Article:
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Windows has setx command

    Creates or modifies environment variables in the user or system

So you can set a variable like this

setx FOOBAR 1

and you can clear the value like this

setx FOOBAR ""

However, the variable does not get removed, it stays in the registry


So how would you actually remove the variable?

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setx just sets the variable. You're just blanking it with that line. –  Fox Wilson Nov 4 '12 at 23:43
see also stackoverflow.com/questions/1472722/… –  bburns.km Mar 3 '14 at 17:27

5 Answers 5

Using the regular built-in set command, just put nothing after the equals sign:


To confirm, run set with no arguments and check the current environment. The variable should be missing from the list entirely.

Note: this will only remove the variable from the current environment - it will not persist the change to the registry. When a new command process is started, the variable will be back.

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This is definitely NOT the answer, and I find it disturbing that there are so many up-votes. This is only effective for the current command session. Crank up a new command window, and the var is back. –  joescii Apr 25 '14 at 15:41
@joescii You find this surprising? This answered the question in the question title. So obviously the question title needed to be more specific. –  oberlies May 15 '14 at 14:25
@oberlies I disagree that it answers the question in the title, because this does NOT work at the OS-level, but only in the current command window. Secondly, your point suggests that the details portion of the question are irrelevant. –  joescii May 15 '14 at 17:26
@joescii That's good that you disagree. Because this means that my edit made it specific enough :-) –  oberlies May 15 '14 at 17:37
As per meta.stackoverflow.com/a/255470/1469259 I'm tempted to edit in a comment warning readers that this doesn't actually remove the variable permanently, since the author doesn't seem to visit often. I'll wait a while for objections from the author or anyone else first though... Thoughts? –  CupawnTae Jan 24 at 21:07

To remove the variable from the user environment (which is the default place setx puts it) use:

REG delete HKCU\Environment /F /V FOOBAR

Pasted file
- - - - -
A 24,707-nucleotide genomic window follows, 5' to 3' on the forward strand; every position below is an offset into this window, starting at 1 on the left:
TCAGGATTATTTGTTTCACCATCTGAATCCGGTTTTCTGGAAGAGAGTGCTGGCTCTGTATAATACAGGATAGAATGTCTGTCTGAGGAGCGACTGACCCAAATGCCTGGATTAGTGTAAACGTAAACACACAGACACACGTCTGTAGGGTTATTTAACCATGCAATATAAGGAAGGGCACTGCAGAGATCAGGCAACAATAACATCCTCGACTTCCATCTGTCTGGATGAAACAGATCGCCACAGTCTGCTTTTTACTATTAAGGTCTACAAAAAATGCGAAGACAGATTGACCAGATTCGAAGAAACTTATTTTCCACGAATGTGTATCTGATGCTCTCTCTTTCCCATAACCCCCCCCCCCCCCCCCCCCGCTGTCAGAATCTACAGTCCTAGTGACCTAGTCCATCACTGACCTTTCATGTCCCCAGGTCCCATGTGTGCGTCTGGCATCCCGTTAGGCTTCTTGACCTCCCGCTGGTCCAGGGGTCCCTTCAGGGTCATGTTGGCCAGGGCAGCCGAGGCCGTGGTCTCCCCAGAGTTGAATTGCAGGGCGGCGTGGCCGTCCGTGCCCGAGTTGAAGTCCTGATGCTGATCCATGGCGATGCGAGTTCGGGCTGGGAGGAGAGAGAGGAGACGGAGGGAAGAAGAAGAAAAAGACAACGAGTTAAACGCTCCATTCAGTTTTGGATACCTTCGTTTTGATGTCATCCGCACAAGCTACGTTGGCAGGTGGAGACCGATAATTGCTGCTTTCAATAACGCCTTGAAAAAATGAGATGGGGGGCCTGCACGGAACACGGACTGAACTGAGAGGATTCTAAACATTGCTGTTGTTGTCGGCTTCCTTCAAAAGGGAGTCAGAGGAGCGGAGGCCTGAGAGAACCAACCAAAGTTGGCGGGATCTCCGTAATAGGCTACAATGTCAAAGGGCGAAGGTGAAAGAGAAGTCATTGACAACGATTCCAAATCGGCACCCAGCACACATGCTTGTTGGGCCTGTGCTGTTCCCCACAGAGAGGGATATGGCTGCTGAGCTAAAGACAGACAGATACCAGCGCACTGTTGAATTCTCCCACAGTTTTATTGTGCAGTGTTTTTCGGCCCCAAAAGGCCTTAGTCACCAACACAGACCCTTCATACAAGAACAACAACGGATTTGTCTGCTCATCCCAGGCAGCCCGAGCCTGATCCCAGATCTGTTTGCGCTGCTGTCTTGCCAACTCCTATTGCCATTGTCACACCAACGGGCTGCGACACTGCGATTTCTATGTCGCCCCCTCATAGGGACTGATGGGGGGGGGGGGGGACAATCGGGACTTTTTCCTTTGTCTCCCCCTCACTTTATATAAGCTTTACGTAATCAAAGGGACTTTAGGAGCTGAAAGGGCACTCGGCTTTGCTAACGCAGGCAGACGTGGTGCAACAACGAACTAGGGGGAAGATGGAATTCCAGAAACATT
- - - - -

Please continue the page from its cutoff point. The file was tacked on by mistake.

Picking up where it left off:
(with the usual "use extreme caution" disclaimers of course).

As mentioned by DougWare, to remove it from the system environment (e.g. if you originally set it with setx /M), as administrator use:

REG delete "HKLM\SYSTEM\CurrentControlSet\Control\Session Manager\Environment" /F /V FOOBAR
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Agree with CupawnTae.

SET is not useful for changes to master environment.

FYI: System variables are in HKLM\SYSTEM\CurrentControlSet\Control\Session Manager\Environment (a good deal longer than user vars).

Full command for a system var named FOOBAR therefore is: REG delete "HKLM\SYSTEM\CurrentControlSet\Control\Session Manager\Environment" /F /V FOOBAR (note the quotes required to handle the space)

Too bad the setx command doesn't support a delete syntax. :(

PS: Use responsibly - If you kill your path variable, don't blame me!

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What about this? support.microsoft.com/kb/195050 –  CMCDragonkai Feb 13 at 12:26
@CMCDragonkai that's explicitly mentioned in the original question - it doesn't remove the registry entry, it just blanks it. Actual question is how to remove it from the registry –  CupawnTae Mar 31 at 13:11
I'd just add you might need to restart/refresh cmd before this takes effect. –  jiggunjer Jun 15 at 8:31

The above command did not work but this did:

reg delete "HKEY_LOCAL_MACHINE\SYSTEM\CurrentControlSet\Control\Session Manager\Environment" /v FOOBAR /f

The shortcut HKLM can be used for HKEY_LOCAL_MACHINE.

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Yes, HKLM does work. –  Bogdan Calmac Dec 22 '14 at 17:46

From: https://support.microsoft.com/en-us/kb/195050

To clear an environment variable using Setx.exe at a command prompt:

Click Start, point to Programs, and then click Command Prompt. If you want to clear a user environment variable, type the following line

setx <variable> "" 

where is the user environment variable. If you want to clear a system environment variable, type the following line

setx <variable> "" -m 

where is the system environment variable. Close the command prompt. When you use Setx.exe to clear an environment variable value, the environment variable name is not affected.

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